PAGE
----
Saturday, February 26, 2011

Writing for Your Church--It's a Ministry!

Does your church have an Operations Manual? Do different ministry departments have Handbooks?

I only recently realized how rare documentation is among churches of all denominations. In trying to find examples of church documentation online, I found few. My guess is that for the average church staff member, the task of putting together a Manual can be time-consuming and daunting.

Here's where we come in. Besides the creative writing goals you may have personally (or if you're like me and inspiration-less at the moment), maybe you can serve your church. Here are some ideas.

- Offer to help the pastoral staff compile an Operations Manual for the church.

#2 - Offer to help the different department heads compile Handbooks for their teams.

#3 - Offer to help the pastoral staff with any other documents they may need - HR forms, a Staff Handbook, etc.

#4 - Offer to help create some press releases about church events for your local paper.

All this in addition to any creative projects you write (Easter dramas, Christmas readings, etc.) can stretch your talents, but most importantly, bless the Kingdom.

....What else? What other writing ministries can you think of that could help bless the local church?

Tuesday, February 22, 2011

Solving Creative Depression

Whenever I’m creatively drained, but still craving to write, I pull out a book of writer interviews to recharge myself. The best I’ve found is The Paris Review Interviews. They released a new set of 4 books (with an elegant slipcase) a couple years back, but there are numerous inexpensive volumes available from previous years (and free on their web site).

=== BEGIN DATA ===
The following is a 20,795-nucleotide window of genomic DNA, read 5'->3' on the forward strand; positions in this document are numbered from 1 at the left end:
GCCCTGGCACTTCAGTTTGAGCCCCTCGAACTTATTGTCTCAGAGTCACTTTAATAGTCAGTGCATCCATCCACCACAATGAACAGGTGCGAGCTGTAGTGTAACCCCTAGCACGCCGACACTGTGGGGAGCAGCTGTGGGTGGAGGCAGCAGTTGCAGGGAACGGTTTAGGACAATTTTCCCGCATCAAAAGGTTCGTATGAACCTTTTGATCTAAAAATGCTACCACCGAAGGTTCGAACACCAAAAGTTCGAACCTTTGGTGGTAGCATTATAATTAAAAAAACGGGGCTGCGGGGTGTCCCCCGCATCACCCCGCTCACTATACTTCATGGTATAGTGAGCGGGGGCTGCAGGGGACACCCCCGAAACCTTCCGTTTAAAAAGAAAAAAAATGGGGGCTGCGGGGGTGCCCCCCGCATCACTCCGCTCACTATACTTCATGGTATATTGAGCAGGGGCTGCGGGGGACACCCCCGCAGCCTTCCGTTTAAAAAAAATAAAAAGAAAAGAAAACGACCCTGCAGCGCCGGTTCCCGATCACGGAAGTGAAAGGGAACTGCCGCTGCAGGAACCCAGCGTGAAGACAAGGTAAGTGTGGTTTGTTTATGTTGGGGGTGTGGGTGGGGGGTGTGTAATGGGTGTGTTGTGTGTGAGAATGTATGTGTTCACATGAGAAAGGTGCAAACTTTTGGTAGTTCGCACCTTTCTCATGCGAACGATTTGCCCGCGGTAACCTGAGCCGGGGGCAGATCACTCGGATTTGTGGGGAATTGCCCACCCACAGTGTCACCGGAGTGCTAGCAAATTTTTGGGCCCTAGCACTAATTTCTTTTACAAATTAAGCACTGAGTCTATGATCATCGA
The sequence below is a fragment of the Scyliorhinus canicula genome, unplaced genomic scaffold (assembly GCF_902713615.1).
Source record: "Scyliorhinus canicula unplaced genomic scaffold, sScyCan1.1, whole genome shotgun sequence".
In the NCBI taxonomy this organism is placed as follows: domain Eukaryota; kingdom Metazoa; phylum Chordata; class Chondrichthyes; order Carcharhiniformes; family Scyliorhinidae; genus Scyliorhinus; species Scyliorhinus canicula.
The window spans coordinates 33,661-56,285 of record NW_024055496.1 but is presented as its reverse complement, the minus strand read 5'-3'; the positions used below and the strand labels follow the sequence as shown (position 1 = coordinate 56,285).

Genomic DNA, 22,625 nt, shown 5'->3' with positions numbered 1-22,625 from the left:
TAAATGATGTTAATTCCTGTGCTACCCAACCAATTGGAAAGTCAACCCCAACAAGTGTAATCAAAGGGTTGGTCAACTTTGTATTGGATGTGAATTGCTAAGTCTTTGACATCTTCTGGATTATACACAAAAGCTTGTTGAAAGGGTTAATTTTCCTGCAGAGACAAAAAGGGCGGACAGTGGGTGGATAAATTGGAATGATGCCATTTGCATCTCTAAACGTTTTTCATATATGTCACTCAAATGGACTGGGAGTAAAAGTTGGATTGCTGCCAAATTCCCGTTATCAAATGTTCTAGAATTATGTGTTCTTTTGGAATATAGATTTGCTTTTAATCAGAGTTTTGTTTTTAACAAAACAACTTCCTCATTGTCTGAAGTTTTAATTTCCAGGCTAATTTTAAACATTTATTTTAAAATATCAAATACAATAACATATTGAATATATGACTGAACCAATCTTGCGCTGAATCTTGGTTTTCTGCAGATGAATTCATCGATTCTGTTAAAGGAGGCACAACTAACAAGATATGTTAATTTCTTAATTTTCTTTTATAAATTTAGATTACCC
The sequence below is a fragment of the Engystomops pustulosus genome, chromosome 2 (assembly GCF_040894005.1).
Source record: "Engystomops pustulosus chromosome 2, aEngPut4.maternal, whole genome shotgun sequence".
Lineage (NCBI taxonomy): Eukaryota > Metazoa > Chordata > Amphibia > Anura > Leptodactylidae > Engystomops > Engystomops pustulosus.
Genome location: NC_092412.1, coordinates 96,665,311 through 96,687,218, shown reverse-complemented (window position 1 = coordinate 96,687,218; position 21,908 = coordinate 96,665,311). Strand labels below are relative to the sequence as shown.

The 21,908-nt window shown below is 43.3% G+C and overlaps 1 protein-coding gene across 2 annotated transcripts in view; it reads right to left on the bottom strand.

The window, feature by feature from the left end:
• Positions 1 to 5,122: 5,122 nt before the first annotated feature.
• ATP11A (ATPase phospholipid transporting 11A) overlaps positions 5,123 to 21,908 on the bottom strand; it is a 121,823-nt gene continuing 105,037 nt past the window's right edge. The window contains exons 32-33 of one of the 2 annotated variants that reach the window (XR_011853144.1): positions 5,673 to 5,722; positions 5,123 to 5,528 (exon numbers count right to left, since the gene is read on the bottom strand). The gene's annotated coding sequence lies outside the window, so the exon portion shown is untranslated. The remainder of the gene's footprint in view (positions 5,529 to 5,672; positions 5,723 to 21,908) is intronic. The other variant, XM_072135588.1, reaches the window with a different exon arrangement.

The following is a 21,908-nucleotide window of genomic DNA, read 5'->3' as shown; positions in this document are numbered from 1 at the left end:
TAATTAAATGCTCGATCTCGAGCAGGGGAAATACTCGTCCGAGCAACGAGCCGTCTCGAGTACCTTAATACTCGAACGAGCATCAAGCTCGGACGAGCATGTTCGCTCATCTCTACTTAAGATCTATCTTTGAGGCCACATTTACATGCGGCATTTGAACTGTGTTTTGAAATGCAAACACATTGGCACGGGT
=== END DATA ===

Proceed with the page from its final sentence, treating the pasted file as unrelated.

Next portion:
What sets the Paris Review apart from competitors is: 1) they invented the long-form author interview in 1953; 2) most often, they interview the author numerous times over several months or years, so that it takes in a wider expanse of wisdom. The best interviews also capture the idiosyncracies of personality (as in when Turkey’s

Orham Pamuk declares he must write away from his living space because domestic rituals kill the imagination), as well as writing habits and insights. Plus, you're exposed to novelists you've never heard of, but suddenly seem interesting.

Here are a few insights from my recent readings:

“I like details very much. Tolstoy wanted to write the total description; my description is focused on a very small area. When you describe the details of small things, your focus gets closer and closer, and the opposite of Tolstoy happens—it gets more unrealistic. That’s what I want to do.” –Japanese novelist Haruki Murakami

“In the development of every character there’s a kind of emotional entanglement that occurs. The characters that interest me are the ones that seem to pose questions in my own thinking. The minute that you start thinking about someone in the whole circumstance of his life to the extent that you can, he becomes mysterious, immediately.”America's best living novelist Marilynne Robinson

“When I’m writing a book that takes years to complete, I emerge from the last page totally different from who I was on page one. I learn constantly from my books. This is why it takes me so many years to write a novel, because I do not really understand what I write and why I write it. Only later do I understand what it wants to tell me. I’m not trying to mystify it—in a practical way, I think it is only through writing that I allow myself to experience things I would not be courageous enough for in real life.” – Israeli novelist David Grossman

There are so many more quotes I could share as my books are inundated with yellow highlighting. Don't accept creative frustration when there are numerous inexpensive fountains of creative rebirth so readily available.